These episodes unfold over the course of a week, as Daniel struggles to adjust to his “freedom.” I put that word into quotation marks because that’s what the show does. Even as Daniel can now do whatever he wants and go wherever he wants, he really can’t. The entire town resents his release, he can barely operate a cell phone let alone function independently, and the seventeen years in prison seem to have seriously affected his ability to grasp the mundanities of everyday life. And do you blame him? He tells his stepbrother in one episode that he experienced sexual abuse in jail, and everyone who speaks to him starts out with a “Hello, Daniel,” that feels loaded in the extreme.

He’s also confused about his spirituality, and that’s where Ted Jr.’s wife Taney (Adelaide Clemens, a dead ringer for Carey Mulligan) comes in. She’s a born-again Christian who sees something in Daniel that others don’t: a latent decency, a desire to make himself better, a capacity for strength that most people dismiss because his outward personality is so quiet and awkward. Daniel’s relationship with Taney is the most interesting on the show because neither character’s motivations or feelings is ever entirely clear. Daniel seems to be interested in Taney romantically, but not so much that he’s unwilling to simply appreciate the warmth she’s bestowing upon him without greedily seeking more out of it. Taney seems to be quietly rebelling against the reactions of the rest of the townspeople, a beacon of support in a sea of judgment.


Because the pace is slow, the subject matter harrowing and the characters confused and often inscrutable, Rectify can be difficult to watch. But I found it pretty easy to adjust to the show’s unusual rhythm, which favors long takes, subtle music and minimal dialogue. Rectify lets its actors use their gifts to speak for themselves without relying on clunky exposition. Young’s performance slowly reveals itself as a deeply felt study in bubbling compassion with an undercurrent of menace that his death sentence leaves behind, while Clemens radiates warmth even when Taney’s struggling to relate to her often overbearing husband. The other members of the cast observantly evoke the strained family dynamics in the Holden household with honesty that often comes at the expense of “likability.” The show’s morality is closer to that of real life than a binary between good and evil. Even the characters who are presented as enemies (like the sleazy state senator, played by Bruce McGill, who remains convinced that Daniel ought to return to jail) are doing what they’re doing for the right reasons.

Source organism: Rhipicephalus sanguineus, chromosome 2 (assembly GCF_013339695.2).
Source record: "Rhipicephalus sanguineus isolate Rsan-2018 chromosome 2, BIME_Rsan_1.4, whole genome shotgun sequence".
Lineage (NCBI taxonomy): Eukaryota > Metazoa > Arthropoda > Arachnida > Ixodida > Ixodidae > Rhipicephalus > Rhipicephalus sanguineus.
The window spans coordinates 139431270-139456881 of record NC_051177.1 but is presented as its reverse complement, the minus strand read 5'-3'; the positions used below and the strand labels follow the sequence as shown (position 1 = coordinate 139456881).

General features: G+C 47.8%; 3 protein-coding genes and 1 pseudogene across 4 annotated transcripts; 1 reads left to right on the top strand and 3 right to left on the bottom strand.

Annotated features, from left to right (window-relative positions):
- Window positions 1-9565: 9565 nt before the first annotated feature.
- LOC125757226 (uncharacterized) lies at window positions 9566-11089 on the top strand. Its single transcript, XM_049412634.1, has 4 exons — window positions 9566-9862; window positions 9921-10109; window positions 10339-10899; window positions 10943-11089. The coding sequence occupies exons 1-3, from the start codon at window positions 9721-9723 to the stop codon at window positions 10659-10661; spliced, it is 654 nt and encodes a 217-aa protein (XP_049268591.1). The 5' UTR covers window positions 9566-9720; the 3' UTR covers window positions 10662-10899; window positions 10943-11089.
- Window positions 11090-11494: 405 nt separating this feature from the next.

This show mines the quiet moments of sadness for potent drama without ever resorting to cheap histrionics or excessive melodrama. There’s dark humor, as when a young boy in a Best Buy schools Daniel on the art of playing shoot-em-up video games, and surreal digressions, as when a possibly imaginary “goat man” (W. Earl Brown) gives Daniel an exorbitant sum of money and leads him to his father’s car dealership. But mostly there’s observation and contemplation. The easy answers, if there are any, will come in future seasons. For now, we’ve gotten a glimpse of Daniel assimilating back into a world that’s left him behind and wants to continue to do so. And in that six-episode glimpse, we’ve found a sad, thoughtful drama that asks the hard questions. If you haven’t already, Rectify your viewing habits and make time for this show.